TechnologyFacebook's design makes it easier to spread anti-vaccine messages, study finds

    Facebook’s design makes it easier to spread anti-vaccine messages, study finds

    Covid-19 anti-vaccines
    A woman at an anti-vaccine protest in Barcelona in 2021.Carles Ribas (EL PAIS)

    Messages such as “vaccines kill more people than covid” or “vaccines contain baby tissue” are some of the false statements shared by Facebook users, starting in March 2020. In an attempt to combat misinformation about vaccines, Facebook removed these statements from its walls, but was unable to avoid the interest that this type of content provoked on its social network. Anti-vaccine users took advantage of Facebook’s architecture to tread new paths toward vaccine misinformation: their content became “more misinformative, more politically polarized, and more likely to appear in users’ news channels,” according to the published study. this Friday in the magazine Science Advances.

    The study’s researchers used the CrowdTangle tool, owned by Facebook parent company Meta, to download public data from the company. They analyzed 200,000 posts from Facebook pages and groups, created before the platform eliminated “Stop Mandatory Vaccination” in November 2020, one of the largest anti-vaccine pages on the social network. On December 3, 2020, Mark Zuckeberg’s group announced that they would remove false claims about Covid vaccinations and accounts that posted such claims from the platform. Meta, Facebook’s parent company, removed more than 27 million pieces of content, according to Bloomberg. Now, the company no longer wants to remove false Covid claims.

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    The largest networking platform in the world, with 2,073 million active users, according to Statista, is characterized by being very flexible when it comes to adapting content to user needs. Its “layered hierarchy” design, composed of pages (at the top), groups (in the middle) and other users (at the bottom) offers alternative paths to anti-vaccine content and makes it easier to access, according to the study. “If the content of a page is deleted, the layered hierarchy allows users and groups to find similar (or even the same) content published on another page,” George Washington University professor David Broniatowski and professor at EL PAIS explained to EL PAIS. author of the study. In other words, the administrators of these pages can share content with links to other pages.

    And it is there, on Facebook pages and groups, where the political information consumed by its fundamentally conservative audience is shared. This is what Spanish researcher Sandra Gonzalez-Bailon, from the University of Pennsylvania, explained to EL PAIS in August: “In terms of volume, there are many more users than pages or groups. But if we remove pages and groups, there is less segregation. There’s something intuitive about it because you don’t choose your family members, but you do choose which pages and groups you follow. There is more self-selection. But it is a decision of the platform design and how it is governed. We see that pages and groups create more division instead of helping to build bridges,” she explains.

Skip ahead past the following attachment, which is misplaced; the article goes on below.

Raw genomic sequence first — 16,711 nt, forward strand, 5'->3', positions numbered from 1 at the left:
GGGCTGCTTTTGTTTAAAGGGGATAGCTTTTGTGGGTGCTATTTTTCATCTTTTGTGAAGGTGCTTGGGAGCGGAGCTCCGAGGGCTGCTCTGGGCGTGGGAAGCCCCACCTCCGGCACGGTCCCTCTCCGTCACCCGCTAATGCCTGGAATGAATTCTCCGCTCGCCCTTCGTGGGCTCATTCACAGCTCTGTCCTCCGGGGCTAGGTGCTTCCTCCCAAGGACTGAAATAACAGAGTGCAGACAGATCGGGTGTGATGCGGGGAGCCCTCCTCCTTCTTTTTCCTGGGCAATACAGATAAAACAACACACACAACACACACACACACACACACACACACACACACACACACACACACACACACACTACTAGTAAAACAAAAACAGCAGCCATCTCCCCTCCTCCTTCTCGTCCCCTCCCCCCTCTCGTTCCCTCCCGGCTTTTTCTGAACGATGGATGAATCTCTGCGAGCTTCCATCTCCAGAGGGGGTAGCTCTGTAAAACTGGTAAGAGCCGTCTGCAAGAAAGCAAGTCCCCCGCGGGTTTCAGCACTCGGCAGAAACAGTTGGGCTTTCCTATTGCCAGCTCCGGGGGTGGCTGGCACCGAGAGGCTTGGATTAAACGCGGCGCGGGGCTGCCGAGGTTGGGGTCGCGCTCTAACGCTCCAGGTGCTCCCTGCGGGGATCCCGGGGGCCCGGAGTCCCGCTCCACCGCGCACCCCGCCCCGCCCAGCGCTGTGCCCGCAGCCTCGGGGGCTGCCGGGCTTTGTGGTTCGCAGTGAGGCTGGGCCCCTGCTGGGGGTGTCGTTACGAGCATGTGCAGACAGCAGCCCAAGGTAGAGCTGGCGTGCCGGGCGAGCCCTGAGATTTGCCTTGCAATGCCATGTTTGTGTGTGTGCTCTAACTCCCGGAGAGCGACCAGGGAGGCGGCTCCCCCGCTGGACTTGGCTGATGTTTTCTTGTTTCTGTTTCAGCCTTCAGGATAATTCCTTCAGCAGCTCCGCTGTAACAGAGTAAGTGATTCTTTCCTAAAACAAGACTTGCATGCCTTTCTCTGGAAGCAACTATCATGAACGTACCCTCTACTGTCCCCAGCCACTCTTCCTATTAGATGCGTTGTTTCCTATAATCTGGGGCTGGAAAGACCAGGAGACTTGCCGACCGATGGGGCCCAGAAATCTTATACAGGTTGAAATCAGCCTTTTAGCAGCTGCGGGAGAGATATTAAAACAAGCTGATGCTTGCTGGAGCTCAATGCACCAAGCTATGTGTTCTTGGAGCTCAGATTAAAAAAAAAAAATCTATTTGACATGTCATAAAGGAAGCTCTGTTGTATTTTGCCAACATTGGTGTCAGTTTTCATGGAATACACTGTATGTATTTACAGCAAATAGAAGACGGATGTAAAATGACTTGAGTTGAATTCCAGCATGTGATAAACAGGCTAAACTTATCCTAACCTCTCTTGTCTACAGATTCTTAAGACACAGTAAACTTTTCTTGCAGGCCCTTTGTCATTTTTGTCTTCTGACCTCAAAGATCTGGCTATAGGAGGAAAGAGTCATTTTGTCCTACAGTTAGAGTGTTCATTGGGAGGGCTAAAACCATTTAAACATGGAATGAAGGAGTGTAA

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    In addition to its design, the likes They can also promote anti-vaccine content. How many more I like or reactions of angry There is in Facebook messages, the more likely they are to appear in other users’ newsfeeds, due to their “significant social interaction,” according to the researchers. If anti-vaccine content creators manipulate these reactions, they increase the exposure of their content online. Asked about the study, Professor David Garcia, from the University of Konstanz (Germany), points out that “reducing the value of the angry emoji, in cases of medical misinformation, is a good idea because we know that expressions of moral indignation increase polarization ”. Although Facebook reduced the weight of angry reactions to zero in September 2020, the study reports that interaction levels with false content did not decrease compared to interactions prior to the removal policy.

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    Rafael Rubio, an expert in disinformation at the Complutense University of Madrid, explains that Facebook’s algorithm favors disinformation because “it reduces the plurality of information received and multiplies the exposure of similar information.” To do this, he suggests certain changes to the platform’s rules: “The complaints procedure can be improved, increasing its transparency, and reducing the scope of news dissemination, which directly affects the algorithm.”

    The study and experts agree that the social network must review its policy against misinformation to avoid risks, and propose alliances between large platforms to combat the problem. Broniatowski suggests social media designers collaborate to develop a “building code” that promotes the health of everyone on the network, and compares it to building homes. “Building architects have to balance the design objectives of a property with compliance with regulations to protect the people who use them,” he concludes.

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    Source: EL PAIS

    This post is posted by Awutar staff members. Awutar is a global multimedia website. Our Email: [email protected]


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